living in situation #1, so I can't really give you any advice here. You've read
my article on breaking up, so you know
about this as well. Thus, I'll discuss the last option. If you choose this,
(and, it is wrought with problems!), let me offer some ideas:
You're going to
need to make a stand here. Find a time when you're not interrupting something
else - you want your boyfriend's full attention. Tell him that you're unhappy
with the sexual and physical part of your relationship with him. Tell him you
still love him, but feel compelled to satisfy your physical needs. Explain that
you're not going to "get over it". Then, be quiet and listen to, and
watch his reactions.
Is he committed
to making a difference? Is he
genuinely concerned about you and your needs? If so, does he actually make the
effort over the next few weeks and months? If things again begin to drop off,
is he willing to discuss it with you and try to deal with it? If not, and you
choose to venture outside your relationship here's what you need to do.
First - USE
PROTECTION!!! Don't assume that your new partner will handle this - you take
the lead. This is an absolute must - no excuses. It is your responsibility. Get
some condoms (hidden so that he will NOT find them!), and use them every time -
Second - don't
tell your boyfriend, or allow him find out about it! Let me explain this. Many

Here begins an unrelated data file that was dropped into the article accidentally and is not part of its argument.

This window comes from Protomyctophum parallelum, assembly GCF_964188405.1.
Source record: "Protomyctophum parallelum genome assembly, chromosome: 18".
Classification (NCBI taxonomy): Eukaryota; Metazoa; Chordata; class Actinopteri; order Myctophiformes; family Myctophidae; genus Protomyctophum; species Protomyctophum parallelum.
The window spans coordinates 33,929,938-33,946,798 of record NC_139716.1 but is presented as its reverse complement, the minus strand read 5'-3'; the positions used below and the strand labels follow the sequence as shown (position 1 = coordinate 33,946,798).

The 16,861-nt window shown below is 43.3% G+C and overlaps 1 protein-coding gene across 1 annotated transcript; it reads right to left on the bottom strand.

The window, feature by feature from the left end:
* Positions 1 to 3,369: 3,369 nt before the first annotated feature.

people use their straying as an excuse to inflict damage and hurt on their
non-conforming partner. Others feel guilt and try to relieve their own guilt by
"coming clean". In either case, the unknowing partner is always
damaged and the perpetrating partner is never cleansed. If you choose this
path, you have the absolute responsibility to protect your primary partner. You
may choose to stray because you love yourself, but protect him because you love
him. Don't cause further harm to someone else - if you choose this path, you
must also choose the responsibility it holds. You have much to consider here.
Notice, that in
the last paragraph, I haven't used the word "cheat". I purposely
avoid this word because I don't believe in it. I believe that there are
circumstances that affect every relationship beyond any outside person's
understanding of it. To judge a situation you're not directly involved with is
to assume you know everything about it and view it with an open mind - quite
arrogant. You (and your boyfriend) are the only ones capable of judging your
relationship - not me or anyone else. Our society preaches monogamy and curses
"outside adventures", but offers no acceptable alternative. Further,
it doesn't recognize the huge number of dynamics involved in every
relationship. By the way, men are not the only ones who venture outside of a
primary relationship. Women explore outside possibilities just as often as men,
but they do so for different reasons.
Even when we're
in a committed, monogamous relationship, we're still on our own. You can't own
or control another person in the long run, but you can control your own
happiness and health. In fact, it is your responsibility to do this. I wish
this happiness for you in whatever decision you make. Please let me know how
things turn out.
Copyright (c) 2005, Dr. Dennis W. Neder
All rights reserved.
For more information about my book, "Being a Man in a Woman's World", visit:
P.O. Box 10702
Glendale, CA 91209-3702
Fax (818) 246-5431
About the author
uthor of: Being a Man in a Woman's World
Dedicated to advancing the arts and sciences of relationships.
Start having the relationships YOU deserve!
Got a love, relationship or man/woman question? I answer all letters. You
can write to me at firstname.lastname@example.org
for answers. For more information about my book, "Being a Man in a Woman's
World", visit: www.remingtonpublications.com